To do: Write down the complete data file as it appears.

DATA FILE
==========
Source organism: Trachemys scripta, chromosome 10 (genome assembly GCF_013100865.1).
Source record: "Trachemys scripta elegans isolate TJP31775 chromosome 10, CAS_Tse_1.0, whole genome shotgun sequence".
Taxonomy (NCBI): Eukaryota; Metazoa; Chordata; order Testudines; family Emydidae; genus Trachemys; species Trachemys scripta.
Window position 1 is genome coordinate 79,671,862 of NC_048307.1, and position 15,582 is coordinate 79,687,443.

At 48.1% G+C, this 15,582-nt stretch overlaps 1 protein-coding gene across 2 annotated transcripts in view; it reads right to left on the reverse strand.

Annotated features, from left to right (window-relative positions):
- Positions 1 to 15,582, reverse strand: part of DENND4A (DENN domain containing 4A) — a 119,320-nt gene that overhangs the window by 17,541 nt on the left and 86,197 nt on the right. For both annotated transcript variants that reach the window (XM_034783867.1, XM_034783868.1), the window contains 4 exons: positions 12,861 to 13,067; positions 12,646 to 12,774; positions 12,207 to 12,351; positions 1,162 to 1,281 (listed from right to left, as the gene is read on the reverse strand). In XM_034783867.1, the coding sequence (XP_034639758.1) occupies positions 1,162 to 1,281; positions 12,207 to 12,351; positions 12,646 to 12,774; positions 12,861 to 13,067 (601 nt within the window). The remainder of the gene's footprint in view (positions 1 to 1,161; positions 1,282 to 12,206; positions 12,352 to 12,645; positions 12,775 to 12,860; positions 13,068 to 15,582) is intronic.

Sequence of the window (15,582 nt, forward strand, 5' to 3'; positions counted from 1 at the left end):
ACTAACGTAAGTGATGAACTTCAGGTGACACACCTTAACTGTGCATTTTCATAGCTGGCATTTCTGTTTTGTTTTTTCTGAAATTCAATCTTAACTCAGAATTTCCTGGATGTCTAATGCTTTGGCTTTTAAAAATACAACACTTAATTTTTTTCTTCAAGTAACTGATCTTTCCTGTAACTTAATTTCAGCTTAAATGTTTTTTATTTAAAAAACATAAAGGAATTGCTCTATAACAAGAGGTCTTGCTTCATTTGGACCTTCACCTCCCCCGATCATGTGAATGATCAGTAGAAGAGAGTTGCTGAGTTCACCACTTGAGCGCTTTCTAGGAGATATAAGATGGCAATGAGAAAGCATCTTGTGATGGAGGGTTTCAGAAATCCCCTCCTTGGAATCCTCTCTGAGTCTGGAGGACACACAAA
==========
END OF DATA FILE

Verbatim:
Source organism: Trachemys scripta, chromosome 10 (genome assembly GCF_013100865.1).
Source record: "Trachemys scripta elegans isolate TJP31775 chromosome 10, CAS_Tse_1.0, whole genome shotgun sequence".
Taxonomy (NCBI): Eukaryota; Metazoa; Chordata; order Testudines; family Emydidae; genus Trachemys; species Trachemys scripta.
Window position 1 is genome coordinate 79,671,862 of NC_048307.1, and position 15,582 is coordinate 79,687,443.

At 48.1% G+C, this 15,582-nt stretch overlaps 1 protein-coding gene across 2 annotated transcripts in view; it reads right to left on the reverse strand.

Annotated features, from left to right (window-relative positions):
- Positions 1 to 15,582, reverse strand: part of DENND4A (DENN domain containing 4A) — a 119,320-nt gene that overhangs the window by 17,541 nt on the left and 86,197 nt on the right. For both annotated transcript variants that reach the window (XM_034783867.1, XM_034783868.1), the window contains 4 exons: positions 12,861 to 13,067; positions 12,646 to 12,774; positions 12,207 to 12,351; positions 1,162 to 1,281 (listed from right to left, as the gene is read on the reverse strand). In XM_034783867.1, the coding sequence (XP_034639758.1) occupies positions 1,162 to 1,281; positions 12,207 to 12,351; positions 12,646 to 12,774; positions 12,861 to 13,067 (601 nt within the window). The remainder of the gene's footprint in view (positions 1 to 1,161; positions 1,282 to 12,206; positions 12,352 to 12,645; positions 12,775 to 12,860; positions 13,068 to 15,582) is intronic.

Sequence of the window (15,582 nt, forward strand, 5' to 3'; positions counted from 1 at the left end):
ACTAACGTAAGTGATGAACTTCAGGTGACACACCTTAACTGTGCATTTTCATAGCTGGCATTTCTGTTTTGTTTTTTCTGAAATTCAATCTTAACTCAGAATTTCCTGGATGTCTAATGCTTTGGCTTTTAAAAATACAACACTTAATTTTTTTCTTCAAGTAACTGATCTTTCCTGTAACTTAATTTCAGCTTAAATGTTTTTTATTTAAAAAACATAAAGGAATTGCTCTATAACAAGAGGTCTTGCTTCATTTGGACCTTCACCTCCCCCGATCATGTGAATGATCAGTAGAAGAGAGTTGCTGAGTTCACCACTTGAGCGCTTTCTAGGAGATATAAGATGGCAATGAGAAAGCATCTTGTGATGGAGGGTTTCAGAAATCCCCTCCTTGGAATCCTCTCTGAGTCTGGAGGACACACAAA